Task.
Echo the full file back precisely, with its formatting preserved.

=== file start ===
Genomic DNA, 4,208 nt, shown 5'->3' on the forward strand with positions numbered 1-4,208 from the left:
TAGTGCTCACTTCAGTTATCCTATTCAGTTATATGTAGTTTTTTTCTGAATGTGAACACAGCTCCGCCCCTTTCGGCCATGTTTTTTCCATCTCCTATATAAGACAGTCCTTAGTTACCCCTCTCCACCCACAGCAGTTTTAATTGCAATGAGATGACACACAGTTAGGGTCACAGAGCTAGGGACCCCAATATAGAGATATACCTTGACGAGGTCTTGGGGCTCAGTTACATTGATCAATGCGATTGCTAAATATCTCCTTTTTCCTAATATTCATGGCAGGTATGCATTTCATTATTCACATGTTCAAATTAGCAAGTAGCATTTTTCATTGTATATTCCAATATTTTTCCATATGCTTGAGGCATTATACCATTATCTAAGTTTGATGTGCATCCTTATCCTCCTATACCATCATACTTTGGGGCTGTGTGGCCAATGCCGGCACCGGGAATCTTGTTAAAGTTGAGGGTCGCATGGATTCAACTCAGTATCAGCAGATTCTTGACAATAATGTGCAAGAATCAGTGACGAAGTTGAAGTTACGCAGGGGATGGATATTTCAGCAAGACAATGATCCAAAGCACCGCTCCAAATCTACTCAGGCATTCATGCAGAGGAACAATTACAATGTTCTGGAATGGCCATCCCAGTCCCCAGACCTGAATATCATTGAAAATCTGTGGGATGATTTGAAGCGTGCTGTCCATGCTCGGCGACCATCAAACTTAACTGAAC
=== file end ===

Genomic DNA, 4,208 nt, shown 5'->3' on the forward strand with positions numbered 1-4,208 from the left:
TAGTGCTCACTTCAGTTATCCTATTCAGTTATATGTAGTTTTTTTCTGAATGTGAACACAGCTCCGCCCCTTTCGGCCATGTTTTTTCCATCTCCTATATAAGACAGTCCTTAGTTACCCCTCTCCACCCACAGCAGTTTTAATTGCAATGAGATGACACACAGTTAGGGTCACAGAGCTAGGGACCCCAATATAGAGATATACCTTGACGAGGTCTTGGGGCTCAGTTACATTGATCAATGCGATTGCTAAATATCTCCTTTTTCCTAATATTCATGGCAGGTATGCATTTCATTATTCACATGTTCAAATTAGCAAGTAGCATTTTTCATTGTATATTCCAATATTTTTCCATATGCTTGAGGCATTATACCATTATCTAAGTTTGATGTGCATCCTTATCCTCCTATACCATCATACTTTGGGGCTGTGTGGCCAATGCCGGCACCGGGAATCTTGTTAAAGTTGAGGGTCGCATGGATTCAACTCAGTATCAGCAGATTCTTGACAATAATGTGCAAGAATCAGTGACGAAGTTGAAGTTACGCAGGGGATGGATATTTCAGCAAGACAATGATCCAAAGCACCGCTCCAAATCTACTCAGGCATTCATGCAGAGGAACAATTACAATGTTCTGGAATGGCCATCCCAGTCCCCAGACCTGAATATCATTGAAAATCTGTGGGATGATTTGAAGCGTGCTGTCCATGCTCGGCGACCATCAAACTTAACTGAAC